Time to be an adult and do a budget
by Shelly Horton
Now I would love everyone to think that when you’re a journalist, you get the kind of star salary a Karl Stefanovic or Kochie earns, but trust me, when you’re a bit player in a very large organisation, the money’s not great.
Plus, you do not go into the media if you crave stability. Shows gets axed, contacts are short and you have to hustle for freelance work. Each year my income would go up and down like a bride’s nightie.
I’m going to be very vulnerable here and tell you about a time that I was in a lean period. I had a hosting job on a digital channel, when suddenly, I didn’t just lose the high paying gig – the entire channel closed down.
I was still doing a bit of work for Channel Seven, so I had a little bit of money coming in, but certainly not the sort of money that I was used to earning.
So, I did something that I’ve never done before. I did a household budget.
Sure, I was 39, but better late than never. Right?
Now I’m warning you, it’s boring, it’s annoying and it’s time consuming. But until you put on your big girl pants and know your household budget you are not going to win at life.
I recorded all my expenses for one month. And I mean ALL of them. I used the notes section in my phone. But there are some really good apps you can use that are free like Pocketbook, MoneyBrilliant and Goodbudget.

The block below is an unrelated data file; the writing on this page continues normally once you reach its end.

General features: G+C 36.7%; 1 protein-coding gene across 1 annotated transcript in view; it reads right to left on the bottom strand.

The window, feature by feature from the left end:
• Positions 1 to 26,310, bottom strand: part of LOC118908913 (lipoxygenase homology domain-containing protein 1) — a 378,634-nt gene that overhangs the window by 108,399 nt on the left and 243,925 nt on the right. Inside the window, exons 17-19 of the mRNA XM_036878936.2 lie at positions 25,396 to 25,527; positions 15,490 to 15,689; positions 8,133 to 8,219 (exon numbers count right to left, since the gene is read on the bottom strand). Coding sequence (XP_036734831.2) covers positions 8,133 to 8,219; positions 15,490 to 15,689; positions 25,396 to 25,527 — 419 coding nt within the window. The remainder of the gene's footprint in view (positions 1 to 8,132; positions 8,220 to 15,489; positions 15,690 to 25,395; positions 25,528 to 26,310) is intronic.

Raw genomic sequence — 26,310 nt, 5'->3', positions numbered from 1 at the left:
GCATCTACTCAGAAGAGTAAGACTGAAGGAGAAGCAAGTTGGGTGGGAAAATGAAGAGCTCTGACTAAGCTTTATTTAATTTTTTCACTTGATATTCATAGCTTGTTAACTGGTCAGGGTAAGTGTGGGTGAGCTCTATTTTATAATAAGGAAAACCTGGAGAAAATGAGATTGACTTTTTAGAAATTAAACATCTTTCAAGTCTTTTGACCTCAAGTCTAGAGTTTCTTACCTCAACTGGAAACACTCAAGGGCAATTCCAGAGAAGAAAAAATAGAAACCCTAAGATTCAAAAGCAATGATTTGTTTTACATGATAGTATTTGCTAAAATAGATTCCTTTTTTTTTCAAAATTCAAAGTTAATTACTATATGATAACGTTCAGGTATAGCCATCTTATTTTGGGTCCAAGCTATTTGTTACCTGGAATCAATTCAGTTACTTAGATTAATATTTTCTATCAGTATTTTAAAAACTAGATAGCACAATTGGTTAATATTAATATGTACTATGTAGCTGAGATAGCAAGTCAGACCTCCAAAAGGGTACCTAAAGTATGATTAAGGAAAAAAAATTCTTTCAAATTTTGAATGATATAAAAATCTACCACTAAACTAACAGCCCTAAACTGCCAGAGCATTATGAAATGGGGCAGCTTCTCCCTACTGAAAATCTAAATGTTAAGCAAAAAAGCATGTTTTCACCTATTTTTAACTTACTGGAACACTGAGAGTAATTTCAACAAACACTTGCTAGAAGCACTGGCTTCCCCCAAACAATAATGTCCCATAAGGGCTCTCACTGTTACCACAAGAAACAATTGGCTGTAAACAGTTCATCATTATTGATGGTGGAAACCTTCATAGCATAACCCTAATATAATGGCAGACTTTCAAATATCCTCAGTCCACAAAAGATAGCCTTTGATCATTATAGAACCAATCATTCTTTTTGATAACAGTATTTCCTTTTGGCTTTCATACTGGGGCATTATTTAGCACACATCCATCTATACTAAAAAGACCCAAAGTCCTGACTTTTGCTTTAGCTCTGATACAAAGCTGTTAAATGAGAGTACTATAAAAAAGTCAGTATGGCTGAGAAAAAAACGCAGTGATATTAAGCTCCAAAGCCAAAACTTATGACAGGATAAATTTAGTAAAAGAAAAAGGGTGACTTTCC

I recorded every coffee, dinner out, parking costs, taxis (it was before Uber), hair appointments and grocery shops.
It was frightening how quickly it adds up. The good news is I saw how much I was spending on my gym membership, and not using it, so I cancelled that quick smart.
Then I looked at my bills that came out of my savings account automatically. Monthly direct debits like rent and my mortgage on my investment property and health insurance. Then quarterly and yearly bills like car insurance, electricity, and car rego.
As I said, it’s a complete pain in the rear.
But once you have all the figures in front of you, it feels empowering to know exactly where you are at and what could be trimmed.
Once you do it for one month, it’s an eye-opening snapshot of your life. Some people do it for three months, but I would have died of boredom. Once you have your figures most financial advisers suggest you follow the 50/30/20 rule.
Allow up to 50% of your income for needs.
Leave 30% of your income for wants.
Commit 20% of your income to savings and debt repayment.
I didn’t stick to this exactly, but I did set up a direct debit for savings and paying off the mortgage. Then I just started spending within my means until I got my next gig, which luckily didn’t take very long. I then stuck to this budget and kept the extras as savings.
It feels like life homework, but hey, that homework can lead to you being a homeowner.